If the backing comes together the way Ressmeyer hopes, filming would resume in early 2013, with the film's release set for 2014. Ressmeyer has also established a Visions of Tomorrow Foundation to move ahead with the agenda laid out in the movie, and he and his colleagues plan to use social-media crowdsourcing (and crowdsupporting) to keep hope alive.
Ressmeyer says that reviving hope in the future is the driving force behind "Visions of Tomorrow." During our interview, the 58-year-old photographer recalled the despair that he felt when doctors told him he suffered from juvenile diabetes, back in the days when many people saw that disease as a "virtual death sentence."
"My experience of being told at age 13 that I would be lucky to live 20 years led to a very, very major internal struggle between optimism and pessimism, idealism and cynicism, that in some ways continues to this day," he said. "All my life experiences have led to a vision and realization that hope is the force that drives planetary change — and there's a real shortage of that right now. 'Visions of Tomorrow' is designed to spread hope, to create confidence we can fix things."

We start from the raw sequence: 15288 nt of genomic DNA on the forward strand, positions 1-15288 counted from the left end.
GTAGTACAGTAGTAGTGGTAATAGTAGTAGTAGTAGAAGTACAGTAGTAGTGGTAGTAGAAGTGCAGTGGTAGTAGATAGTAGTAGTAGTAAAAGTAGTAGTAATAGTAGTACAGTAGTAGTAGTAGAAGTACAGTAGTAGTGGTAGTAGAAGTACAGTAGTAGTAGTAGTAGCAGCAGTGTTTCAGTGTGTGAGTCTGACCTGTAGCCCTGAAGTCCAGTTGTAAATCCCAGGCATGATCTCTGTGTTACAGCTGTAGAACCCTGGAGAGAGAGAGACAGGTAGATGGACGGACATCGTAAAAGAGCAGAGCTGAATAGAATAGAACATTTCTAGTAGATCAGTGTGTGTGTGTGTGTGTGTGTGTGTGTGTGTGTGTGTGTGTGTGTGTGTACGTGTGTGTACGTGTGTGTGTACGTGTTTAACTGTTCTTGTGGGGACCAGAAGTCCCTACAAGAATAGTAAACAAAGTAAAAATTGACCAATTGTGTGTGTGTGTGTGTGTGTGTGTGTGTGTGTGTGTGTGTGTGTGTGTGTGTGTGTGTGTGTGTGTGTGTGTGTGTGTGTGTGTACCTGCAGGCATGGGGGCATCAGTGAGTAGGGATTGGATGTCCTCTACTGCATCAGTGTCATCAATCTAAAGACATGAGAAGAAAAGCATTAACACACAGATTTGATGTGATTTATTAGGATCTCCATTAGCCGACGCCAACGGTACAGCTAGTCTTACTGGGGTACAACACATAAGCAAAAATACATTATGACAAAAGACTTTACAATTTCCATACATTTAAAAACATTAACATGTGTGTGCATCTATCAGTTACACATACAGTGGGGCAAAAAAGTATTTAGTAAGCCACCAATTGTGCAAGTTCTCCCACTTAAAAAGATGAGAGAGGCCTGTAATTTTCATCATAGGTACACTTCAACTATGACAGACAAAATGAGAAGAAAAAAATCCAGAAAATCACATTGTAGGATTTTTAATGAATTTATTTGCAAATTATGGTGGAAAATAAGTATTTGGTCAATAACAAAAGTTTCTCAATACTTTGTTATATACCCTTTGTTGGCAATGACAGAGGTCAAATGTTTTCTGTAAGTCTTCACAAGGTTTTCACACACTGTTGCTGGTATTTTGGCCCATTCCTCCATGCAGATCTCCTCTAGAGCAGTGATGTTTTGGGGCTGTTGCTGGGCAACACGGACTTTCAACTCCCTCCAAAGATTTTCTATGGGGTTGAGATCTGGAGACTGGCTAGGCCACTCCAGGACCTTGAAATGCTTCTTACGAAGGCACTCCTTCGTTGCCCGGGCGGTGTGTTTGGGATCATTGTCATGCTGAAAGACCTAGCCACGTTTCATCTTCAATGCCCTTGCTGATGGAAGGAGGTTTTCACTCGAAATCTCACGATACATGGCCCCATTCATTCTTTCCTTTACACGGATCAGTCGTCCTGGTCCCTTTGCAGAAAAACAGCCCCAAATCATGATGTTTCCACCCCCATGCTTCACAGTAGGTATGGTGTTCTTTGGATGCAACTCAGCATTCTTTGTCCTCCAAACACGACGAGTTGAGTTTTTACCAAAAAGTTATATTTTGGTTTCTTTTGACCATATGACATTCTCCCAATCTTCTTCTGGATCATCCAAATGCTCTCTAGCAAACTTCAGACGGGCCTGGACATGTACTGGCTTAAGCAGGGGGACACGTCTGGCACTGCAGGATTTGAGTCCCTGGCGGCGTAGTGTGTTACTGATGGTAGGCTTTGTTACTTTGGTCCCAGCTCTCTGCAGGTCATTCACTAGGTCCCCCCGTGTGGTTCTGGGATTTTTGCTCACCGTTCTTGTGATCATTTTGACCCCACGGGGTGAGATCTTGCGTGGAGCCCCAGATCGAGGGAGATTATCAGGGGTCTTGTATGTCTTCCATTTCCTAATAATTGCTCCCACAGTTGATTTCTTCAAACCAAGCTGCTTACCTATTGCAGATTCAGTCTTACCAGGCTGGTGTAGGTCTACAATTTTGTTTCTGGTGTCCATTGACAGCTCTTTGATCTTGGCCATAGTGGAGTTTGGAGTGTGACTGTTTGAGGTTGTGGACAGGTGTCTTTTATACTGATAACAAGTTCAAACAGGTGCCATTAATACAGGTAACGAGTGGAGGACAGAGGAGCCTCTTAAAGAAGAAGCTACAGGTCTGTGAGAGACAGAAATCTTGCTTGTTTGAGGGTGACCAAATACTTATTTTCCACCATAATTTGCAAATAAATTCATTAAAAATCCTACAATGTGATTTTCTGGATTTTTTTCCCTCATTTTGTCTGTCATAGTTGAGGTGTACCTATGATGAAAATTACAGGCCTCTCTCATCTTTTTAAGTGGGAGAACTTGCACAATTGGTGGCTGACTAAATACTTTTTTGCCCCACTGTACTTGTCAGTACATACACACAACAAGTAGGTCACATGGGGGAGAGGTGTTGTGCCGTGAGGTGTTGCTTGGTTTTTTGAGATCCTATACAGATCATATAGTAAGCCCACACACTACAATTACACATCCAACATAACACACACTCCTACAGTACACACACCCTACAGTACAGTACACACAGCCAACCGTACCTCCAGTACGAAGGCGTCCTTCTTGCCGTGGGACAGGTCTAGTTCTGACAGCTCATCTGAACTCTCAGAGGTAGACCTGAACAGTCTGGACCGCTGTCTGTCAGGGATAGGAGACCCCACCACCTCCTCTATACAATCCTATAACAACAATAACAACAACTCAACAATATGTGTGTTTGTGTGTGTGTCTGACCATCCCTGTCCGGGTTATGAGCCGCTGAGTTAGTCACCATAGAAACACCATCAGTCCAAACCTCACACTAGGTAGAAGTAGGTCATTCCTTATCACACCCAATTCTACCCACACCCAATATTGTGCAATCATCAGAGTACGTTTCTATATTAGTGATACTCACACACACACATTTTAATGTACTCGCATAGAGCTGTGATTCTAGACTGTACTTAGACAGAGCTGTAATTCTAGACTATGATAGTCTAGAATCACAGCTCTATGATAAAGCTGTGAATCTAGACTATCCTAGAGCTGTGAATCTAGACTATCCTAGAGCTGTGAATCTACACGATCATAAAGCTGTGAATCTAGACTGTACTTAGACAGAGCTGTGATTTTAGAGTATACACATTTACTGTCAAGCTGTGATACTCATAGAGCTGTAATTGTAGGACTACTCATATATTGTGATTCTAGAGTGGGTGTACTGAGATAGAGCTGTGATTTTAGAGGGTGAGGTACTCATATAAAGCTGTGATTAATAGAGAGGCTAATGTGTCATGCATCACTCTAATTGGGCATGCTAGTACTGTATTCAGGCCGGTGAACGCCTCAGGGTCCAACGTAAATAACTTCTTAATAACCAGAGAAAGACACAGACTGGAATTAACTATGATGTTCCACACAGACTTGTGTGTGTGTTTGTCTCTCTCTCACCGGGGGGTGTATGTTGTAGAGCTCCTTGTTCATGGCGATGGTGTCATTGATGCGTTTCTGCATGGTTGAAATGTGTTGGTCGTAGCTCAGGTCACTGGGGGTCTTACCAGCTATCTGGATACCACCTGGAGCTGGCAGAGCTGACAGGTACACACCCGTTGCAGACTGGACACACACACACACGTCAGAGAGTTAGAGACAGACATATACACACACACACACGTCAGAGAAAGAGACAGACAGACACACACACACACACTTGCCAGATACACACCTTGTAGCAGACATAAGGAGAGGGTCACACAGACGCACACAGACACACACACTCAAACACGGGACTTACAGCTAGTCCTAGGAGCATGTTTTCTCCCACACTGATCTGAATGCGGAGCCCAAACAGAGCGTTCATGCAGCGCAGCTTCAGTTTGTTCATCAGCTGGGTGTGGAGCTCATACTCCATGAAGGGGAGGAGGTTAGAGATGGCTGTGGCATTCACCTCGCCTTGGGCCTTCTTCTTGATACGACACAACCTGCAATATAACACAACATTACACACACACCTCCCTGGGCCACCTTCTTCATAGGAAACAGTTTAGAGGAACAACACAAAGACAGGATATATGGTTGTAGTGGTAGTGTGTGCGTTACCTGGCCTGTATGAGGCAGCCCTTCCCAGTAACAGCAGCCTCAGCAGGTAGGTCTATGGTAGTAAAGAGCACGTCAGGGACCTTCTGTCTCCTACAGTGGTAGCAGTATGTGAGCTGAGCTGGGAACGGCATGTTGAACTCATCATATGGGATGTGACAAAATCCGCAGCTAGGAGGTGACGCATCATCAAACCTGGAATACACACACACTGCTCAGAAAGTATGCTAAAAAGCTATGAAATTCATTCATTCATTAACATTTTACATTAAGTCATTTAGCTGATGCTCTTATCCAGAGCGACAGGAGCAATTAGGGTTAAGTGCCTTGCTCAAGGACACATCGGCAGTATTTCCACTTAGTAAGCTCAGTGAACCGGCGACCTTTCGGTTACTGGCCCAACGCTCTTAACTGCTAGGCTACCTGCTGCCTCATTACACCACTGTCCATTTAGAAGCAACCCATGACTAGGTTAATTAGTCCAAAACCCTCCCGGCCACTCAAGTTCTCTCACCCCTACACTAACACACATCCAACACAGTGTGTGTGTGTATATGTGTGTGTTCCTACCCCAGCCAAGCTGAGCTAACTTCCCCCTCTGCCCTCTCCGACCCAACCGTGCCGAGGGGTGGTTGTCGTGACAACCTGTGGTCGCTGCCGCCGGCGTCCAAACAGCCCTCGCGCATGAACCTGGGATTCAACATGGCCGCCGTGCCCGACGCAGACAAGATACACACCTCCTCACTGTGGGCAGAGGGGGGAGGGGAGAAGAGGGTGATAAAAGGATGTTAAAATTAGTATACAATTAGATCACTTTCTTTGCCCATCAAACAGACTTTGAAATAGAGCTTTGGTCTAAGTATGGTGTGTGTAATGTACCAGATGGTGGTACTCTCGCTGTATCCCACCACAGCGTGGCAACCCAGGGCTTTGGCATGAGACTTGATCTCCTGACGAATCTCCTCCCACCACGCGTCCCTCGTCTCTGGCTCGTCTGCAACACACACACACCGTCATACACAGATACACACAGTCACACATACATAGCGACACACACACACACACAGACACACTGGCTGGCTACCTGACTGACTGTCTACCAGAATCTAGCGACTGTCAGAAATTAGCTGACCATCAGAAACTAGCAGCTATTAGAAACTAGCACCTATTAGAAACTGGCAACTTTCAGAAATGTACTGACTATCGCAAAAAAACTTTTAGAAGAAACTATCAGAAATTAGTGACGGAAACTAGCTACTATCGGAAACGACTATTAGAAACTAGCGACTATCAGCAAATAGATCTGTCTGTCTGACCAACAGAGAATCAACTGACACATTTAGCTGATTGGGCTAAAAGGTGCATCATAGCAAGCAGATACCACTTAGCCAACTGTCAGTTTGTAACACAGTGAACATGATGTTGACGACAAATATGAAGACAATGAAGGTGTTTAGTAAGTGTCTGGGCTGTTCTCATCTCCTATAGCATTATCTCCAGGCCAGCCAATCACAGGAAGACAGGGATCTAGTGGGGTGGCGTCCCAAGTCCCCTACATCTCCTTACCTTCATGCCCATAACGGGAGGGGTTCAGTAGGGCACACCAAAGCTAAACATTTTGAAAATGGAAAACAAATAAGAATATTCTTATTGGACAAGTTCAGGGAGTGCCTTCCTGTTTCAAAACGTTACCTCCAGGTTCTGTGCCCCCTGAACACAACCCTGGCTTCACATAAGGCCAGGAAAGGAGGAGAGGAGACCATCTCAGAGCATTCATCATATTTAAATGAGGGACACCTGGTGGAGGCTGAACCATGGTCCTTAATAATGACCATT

Ressmeyer still has to fill in a lot of the blank spots in his vision, but do you think he's on the right track? What issues would you want to see addressed in a vision of tomorrow, and what bright ideas can you contribute? Please feel free to weigh in with your questions and solutions in the comment space below. I have a feeling that Ressmeyer will be watching.
More from Roger Ressmeyer:
Alan Boyle is NBCNews.com's science editor. Connect with the Cosmic Log community by "liking" the log's Facebook page, following @b0yle on Twitter and adding the Cosmic Log page to your Google+ presence. To keep up with Cosmic Log as well as NBCNews.com's other stories about science and space, sign up for the Tech & Science newsletter, delivered to your email in-box every weekday. You can also check out "The Case for Pluto," my book about the controversial dwarf planet and the search for new worlds.